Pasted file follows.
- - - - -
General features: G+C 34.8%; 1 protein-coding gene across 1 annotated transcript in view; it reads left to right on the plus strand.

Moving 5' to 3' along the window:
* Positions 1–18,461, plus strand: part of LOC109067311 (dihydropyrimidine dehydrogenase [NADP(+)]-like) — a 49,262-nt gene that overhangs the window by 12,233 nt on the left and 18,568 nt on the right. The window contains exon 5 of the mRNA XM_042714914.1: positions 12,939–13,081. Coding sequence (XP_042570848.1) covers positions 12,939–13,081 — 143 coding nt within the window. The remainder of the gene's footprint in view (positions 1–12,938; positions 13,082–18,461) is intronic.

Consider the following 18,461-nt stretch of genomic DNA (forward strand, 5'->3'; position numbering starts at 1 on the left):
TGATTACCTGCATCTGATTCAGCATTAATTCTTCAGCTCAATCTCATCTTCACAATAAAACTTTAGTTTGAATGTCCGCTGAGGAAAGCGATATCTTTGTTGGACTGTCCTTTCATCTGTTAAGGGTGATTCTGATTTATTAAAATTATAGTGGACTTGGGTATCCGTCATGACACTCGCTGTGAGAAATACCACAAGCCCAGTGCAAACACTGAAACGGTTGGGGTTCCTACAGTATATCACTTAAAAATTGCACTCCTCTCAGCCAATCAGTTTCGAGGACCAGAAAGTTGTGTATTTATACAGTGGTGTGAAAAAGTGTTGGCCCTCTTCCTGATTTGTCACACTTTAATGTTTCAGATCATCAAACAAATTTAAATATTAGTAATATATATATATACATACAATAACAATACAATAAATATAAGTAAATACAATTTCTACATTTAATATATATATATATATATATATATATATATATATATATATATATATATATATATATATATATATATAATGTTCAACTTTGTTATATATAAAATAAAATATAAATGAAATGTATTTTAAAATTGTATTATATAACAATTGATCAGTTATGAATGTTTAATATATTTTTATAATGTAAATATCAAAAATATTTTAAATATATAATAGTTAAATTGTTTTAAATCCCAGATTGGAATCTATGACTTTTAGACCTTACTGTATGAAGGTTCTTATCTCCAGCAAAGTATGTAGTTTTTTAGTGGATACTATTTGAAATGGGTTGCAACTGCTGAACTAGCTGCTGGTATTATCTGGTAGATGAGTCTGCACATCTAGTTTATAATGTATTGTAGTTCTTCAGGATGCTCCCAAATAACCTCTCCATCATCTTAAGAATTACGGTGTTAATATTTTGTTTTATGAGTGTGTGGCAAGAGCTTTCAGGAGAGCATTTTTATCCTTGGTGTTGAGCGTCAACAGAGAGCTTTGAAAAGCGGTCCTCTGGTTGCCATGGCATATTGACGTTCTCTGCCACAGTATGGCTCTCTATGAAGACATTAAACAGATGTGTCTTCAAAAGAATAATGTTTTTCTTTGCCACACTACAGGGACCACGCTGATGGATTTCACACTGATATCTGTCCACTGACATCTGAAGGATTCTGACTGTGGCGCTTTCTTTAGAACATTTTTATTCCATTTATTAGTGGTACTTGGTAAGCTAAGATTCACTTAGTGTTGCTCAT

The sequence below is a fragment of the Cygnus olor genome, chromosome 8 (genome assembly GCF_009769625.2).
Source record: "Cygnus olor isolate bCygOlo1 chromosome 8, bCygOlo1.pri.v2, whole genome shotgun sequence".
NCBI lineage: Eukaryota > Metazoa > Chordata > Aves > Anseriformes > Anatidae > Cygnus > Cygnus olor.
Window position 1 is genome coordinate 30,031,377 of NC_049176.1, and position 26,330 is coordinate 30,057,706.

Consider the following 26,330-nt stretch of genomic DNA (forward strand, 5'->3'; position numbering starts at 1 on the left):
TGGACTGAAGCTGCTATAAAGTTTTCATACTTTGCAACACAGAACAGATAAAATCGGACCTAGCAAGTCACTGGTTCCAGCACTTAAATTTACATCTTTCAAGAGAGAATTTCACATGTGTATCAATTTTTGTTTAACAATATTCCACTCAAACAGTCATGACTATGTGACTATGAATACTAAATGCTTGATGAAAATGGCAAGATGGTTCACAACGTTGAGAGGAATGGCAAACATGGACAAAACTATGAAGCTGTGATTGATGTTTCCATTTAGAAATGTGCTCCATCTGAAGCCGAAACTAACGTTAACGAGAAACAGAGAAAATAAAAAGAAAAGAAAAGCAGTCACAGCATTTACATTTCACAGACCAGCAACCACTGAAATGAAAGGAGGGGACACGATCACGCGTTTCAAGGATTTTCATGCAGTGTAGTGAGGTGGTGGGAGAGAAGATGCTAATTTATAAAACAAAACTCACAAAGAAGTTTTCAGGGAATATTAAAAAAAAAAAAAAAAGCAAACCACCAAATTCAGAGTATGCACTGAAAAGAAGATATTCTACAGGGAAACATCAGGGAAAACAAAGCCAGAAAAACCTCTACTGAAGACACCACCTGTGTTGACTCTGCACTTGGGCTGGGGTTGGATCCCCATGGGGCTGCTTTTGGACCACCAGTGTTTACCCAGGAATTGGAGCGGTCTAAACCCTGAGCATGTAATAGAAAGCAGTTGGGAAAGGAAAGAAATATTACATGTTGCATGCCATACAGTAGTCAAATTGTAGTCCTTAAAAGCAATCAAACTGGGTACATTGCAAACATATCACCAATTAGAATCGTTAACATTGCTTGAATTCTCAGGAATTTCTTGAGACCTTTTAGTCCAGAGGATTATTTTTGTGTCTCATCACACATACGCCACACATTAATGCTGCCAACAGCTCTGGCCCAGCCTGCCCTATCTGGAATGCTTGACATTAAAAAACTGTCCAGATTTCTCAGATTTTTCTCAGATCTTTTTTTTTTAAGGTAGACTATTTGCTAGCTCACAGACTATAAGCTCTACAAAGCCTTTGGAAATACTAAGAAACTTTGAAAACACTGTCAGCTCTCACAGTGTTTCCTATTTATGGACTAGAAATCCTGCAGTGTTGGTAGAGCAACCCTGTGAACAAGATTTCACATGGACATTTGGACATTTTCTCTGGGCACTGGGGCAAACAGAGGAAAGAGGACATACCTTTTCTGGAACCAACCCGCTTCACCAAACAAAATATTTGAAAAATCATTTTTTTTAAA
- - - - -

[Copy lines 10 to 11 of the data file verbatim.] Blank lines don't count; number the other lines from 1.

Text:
Consider the following 26,330-nt stretch of genomic DNA (forward strand, 5'->3'; position numbering starts at 1 on the left):
TGGACTGAAGCTGCTATAAAGTTTTCATACTTTGCAACACAGAACAGATAAAATCGGACCTAGCAAGTCACTGGTTCCAGCACTTAAATTTACATCTTTCAAGAGAGAATTTCACATGTGTATCAATTTTTGTTTAACAATATTCCACTCAAACAGTCATGACTATGTGACTATGAATACTAAATGCTTGATGAAAATGGCAAGATGGTTCACAACGTTGAGAGGAATGGCAAACATGGACAAAACTATGAAGCTGTGATTGATGTTTCCATTTAGAAATGTGCTCCATCTGAAGCCGAAACTAACGTTAACGAGAAACAGAGAAAATAAAAAGAAAAGAAAAGCAGTCACAGCATTTACATTTCACAGACCAGCAACCACTGAAATGAAAGGAGGGGACACGATCACGCGTTTCAAGGATTTTCATGCAGTGTAGTGAGGTGGTGGGAGAGAAGATGCTAATTTATAAAACAAAACTCACAAAGAAGTTTTCAGGGAATATTAAAAAAAAAAAAAAAAGCAAACCACCAAATTCAGAGTATGCACTGAAAAGAAGATATTCTACAGGGAAACATCAGGGAAAACAAAGCCAGAAAAACCTCTACTGAAGACACCACCTGTGTTGACTCTGCACTTGGGCTGGGGTTGGATCCCCATGGGGCTGCTTTTGGACCACCAGTGTTTACCCAGGAATTGGAGCGGTCTAAACCCTGAGCATGTAATAGAAAGCAGTTGGGAAAGGAAAGAAATATTACATGTTGCATGCCATACAGTAGTCAAATTGTAGTCCTTAAAAGCAATCAAACTGGGTACATTGCAAACATATCACCAATTAGAATCGTTAACATTGCTTGAATTCTCAGGAATTTCTTGAGACCTTTTAGTCCAGAGGATTATTTTTGTGTCTCATCACACATACGCCACACATTAATGCTGCCAACAGCTCTGGCCCAGCCTGCCCTATCTGGAATGCTTGACATTAAAAAACTGTCCAGATTTCTCAGATTTTTCTCAGATCTTTTTTTTTTAAGGTAGACTATTTGCTAGCTCACAGACTATAAGCTCTACAAAGCCTTTGGAAATACTAAGAAACTTTGAAAACACTGTCAGCTCTCACAGTGTTTCCTATTTATGGACTAGAAATCCTGCAGTGTTGGTAGAGCAACCCTGTGAACAAGATTTCACATGGACATTTGGACATTTTCTCTGGGCACTGGGGCAAACAGAGGAAAGAGGACATACCTTTTCTGGAACCAACCCGCTTCACCAAACAAAATATTTGAAAAATCATTTTTTTTAAA